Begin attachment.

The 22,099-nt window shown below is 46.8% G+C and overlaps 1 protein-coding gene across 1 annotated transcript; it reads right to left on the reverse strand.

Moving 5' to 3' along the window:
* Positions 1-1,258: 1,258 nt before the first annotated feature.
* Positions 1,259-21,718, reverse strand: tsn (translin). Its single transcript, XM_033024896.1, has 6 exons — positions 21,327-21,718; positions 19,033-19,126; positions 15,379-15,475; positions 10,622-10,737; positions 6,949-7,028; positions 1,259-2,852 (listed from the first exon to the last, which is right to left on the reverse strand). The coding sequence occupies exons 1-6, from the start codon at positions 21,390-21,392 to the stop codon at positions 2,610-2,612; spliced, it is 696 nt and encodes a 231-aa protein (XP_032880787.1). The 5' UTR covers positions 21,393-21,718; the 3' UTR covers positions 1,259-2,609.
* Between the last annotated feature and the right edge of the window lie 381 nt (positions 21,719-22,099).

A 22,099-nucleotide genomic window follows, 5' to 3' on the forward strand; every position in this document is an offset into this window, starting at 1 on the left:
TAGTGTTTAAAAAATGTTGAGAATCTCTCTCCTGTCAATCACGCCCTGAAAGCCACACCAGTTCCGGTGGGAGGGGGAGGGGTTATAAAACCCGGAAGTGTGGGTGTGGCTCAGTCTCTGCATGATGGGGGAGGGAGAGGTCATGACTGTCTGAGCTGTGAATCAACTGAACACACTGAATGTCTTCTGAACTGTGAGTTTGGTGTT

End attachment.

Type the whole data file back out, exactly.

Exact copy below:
The 22,099-nt window shown below is 46.8% G+C and overlaps 1 protein-coding gene across 1 annotated transcript; it reads right to left on the reverse strand.

Moving 5' to 3' along the window:
* Positions 1-1,258: 1,258 nt before the first annotated feature.
* Positions 1,259-21,718, reverse strand: tsn (translin). Its single transcript, XM_033024896.1, has 6 exons — positions 21,327-21,718; positions 19,033-19,126; positions 15,379-15,475; positions 10,622-10,737; positions 6,949-7,028; positions 1,259-2,852 (listed from the first exon to the last, which is right to left on the reverse strand). The coding sequence occupies exons 1-6, from the start codon at positions 21,390-21,392 to the stop codon at positions 2,610-2,612; spliced, it is 696 nt and encodes a 231-aa protein (XP_032880787.1). The 5' UTR covers positions 21,393-21,718; the 3' UTR covers positions 1,259-2,609.
* Between the last annotated feature and the right edge of the window lie 381 nt (positions 21,719-22,099).

A 22,099-nucleotide genomic window follows, 5' to 3' on the forward strand; every position in this document is an offset into this window, starting at 1 on the left:
TAGTGTTTAAAAAATGTTGAGAATCTCTCTCCTGTCAATCACGCCCTGAAAGCCACACCAGTTCCGGTGGGAGGGGGAGGGGTTATAAAACCCGGAAGTGTGGGTGTGGCTCAGTCTCTGCATGATGGGGGAGGGAGAGGTCATGACTGTCTGAGCTGTGAATCAACTGAACACACTGAATGTCTTCTGAACTGTGAGTTTGGTGTT